2001 saw quite a few changes. First, Portcullis House was opened, creating over 200 new offices for MPs and their staff. Second, the staffing allowance was further increased to provide funds to cover the employment of up to 3 FTE staff (later increased in 2007 to 3.5). Third, the OCA was replaced by two separate budgets, a staffing allowance and the incidental expenses provision. The responsibility for administering the staffing allowance and paying salaries was moved to the House of Commons Commission. The expenses were still linked directly to the MP, who remained the employer, but the Commission took on administrative responsibility. At the same time the Commons introduced a structure of pay scales and standard contracts for all MPs’ staff. Figure 2 (above) shows how the staffing allowance has increased since it replaced the OCA. 

2009: a different employment model?

In April 2009, MPs debated changing the employment model for staff to make the House of Commons the employer. In part this was motivated by concerns about the public perception of MPs and their expenses. Discussing how expenses were being muddled and reported in the press Labour MP Dr Nick Palmer stated that the situation ‘allow[s] the continuation of the fiction that we are passing £130,000 through our own pockets’. Ultimately the Commission rejected the scheme proposed by MPs, recommending a range of reforms in a report published later that year. However by this point the expenses scandal had broken, and IPSA was created instead, taking with it the responsibility for setting and administering the staffing allowance.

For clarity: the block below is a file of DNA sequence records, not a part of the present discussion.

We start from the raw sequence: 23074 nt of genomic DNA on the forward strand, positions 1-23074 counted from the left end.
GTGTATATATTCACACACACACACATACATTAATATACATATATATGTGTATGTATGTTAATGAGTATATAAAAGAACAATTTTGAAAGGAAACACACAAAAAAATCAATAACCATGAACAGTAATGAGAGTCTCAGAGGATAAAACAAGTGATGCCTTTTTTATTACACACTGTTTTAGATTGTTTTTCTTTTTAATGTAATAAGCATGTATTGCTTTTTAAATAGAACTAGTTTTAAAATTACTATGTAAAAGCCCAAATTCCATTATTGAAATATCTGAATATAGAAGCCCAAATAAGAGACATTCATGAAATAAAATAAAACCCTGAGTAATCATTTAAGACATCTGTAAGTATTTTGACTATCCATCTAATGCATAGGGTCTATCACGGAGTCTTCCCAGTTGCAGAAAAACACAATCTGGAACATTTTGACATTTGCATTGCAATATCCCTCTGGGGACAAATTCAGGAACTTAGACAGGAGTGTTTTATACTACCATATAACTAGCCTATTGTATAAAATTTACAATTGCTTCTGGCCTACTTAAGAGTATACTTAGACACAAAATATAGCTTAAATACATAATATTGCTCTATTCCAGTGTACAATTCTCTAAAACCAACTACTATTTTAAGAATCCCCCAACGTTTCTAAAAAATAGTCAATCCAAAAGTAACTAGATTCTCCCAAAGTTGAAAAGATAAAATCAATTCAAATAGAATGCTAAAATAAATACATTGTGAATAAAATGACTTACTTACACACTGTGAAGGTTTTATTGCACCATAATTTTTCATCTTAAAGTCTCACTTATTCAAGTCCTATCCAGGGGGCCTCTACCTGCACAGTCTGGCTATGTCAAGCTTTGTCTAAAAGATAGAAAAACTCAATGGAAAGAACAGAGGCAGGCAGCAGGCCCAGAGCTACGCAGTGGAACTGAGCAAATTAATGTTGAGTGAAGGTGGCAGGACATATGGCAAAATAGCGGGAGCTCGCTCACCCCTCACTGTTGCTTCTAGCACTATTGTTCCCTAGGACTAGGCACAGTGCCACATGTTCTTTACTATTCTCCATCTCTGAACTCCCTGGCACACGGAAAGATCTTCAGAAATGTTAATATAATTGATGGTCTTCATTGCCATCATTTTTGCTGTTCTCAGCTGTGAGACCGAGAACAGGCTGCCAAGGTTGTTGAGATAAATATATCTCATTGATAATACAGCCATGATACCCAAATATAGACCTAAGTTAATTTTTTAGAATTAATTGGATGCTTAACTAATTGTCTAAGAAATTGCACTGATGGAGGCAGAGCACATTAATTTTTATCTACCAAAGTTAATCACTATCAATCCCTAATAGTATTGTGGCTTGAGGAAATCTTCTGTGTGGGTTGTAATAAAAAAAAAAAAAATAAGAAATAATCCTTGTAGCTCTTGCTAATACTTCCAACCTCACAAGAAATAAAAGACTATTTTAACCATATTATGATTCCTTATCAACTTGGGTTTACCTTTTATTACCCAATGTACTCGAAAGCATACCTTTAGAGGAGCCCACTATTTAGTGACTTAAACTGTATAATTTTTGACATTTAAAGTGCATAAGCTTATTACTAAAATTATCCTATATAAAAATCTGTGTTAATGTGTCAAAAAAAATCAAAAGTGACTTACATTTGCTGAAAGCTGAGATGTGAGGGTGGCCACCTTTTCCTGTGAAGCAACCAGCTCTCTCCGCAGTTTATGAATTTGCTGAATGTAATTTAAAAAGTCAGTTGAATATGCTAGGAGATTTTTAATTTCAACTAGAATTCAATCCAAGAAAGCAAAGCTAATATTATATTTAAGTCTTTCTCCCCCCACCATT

Staffing in the IPSA era

IPSA was set up as an independent body to oversee MPs’ expenses and allowances, the legislative basis of which was set out in the Parliamentary Standards Act 2009, subsequently revised slightly by the Constitutional Reform and Governance Act 2010. IPSA has three main responsibilities: regulating MPs’ business costs and expenses (including staff costs); determining MPs’ pay and pension arrangements; and providing financial support to MPs as they carry out their parliamentary functions. 

IPSA initially kept the staffing allowance as it was, providing funds for each MP to employ 3.5 FTE staff, before increasing the allowance in 2012 to allow for 4 FTE staff. A second change in 2012 was a differential allowance for MPs who represented 96 ‘London Area’ constituencies to reflect the higher cost of living in the capital. Figure 2 (above) shows the development of the staffing allowances for MPs, including the introduction of a higher allowance for London Area MPs.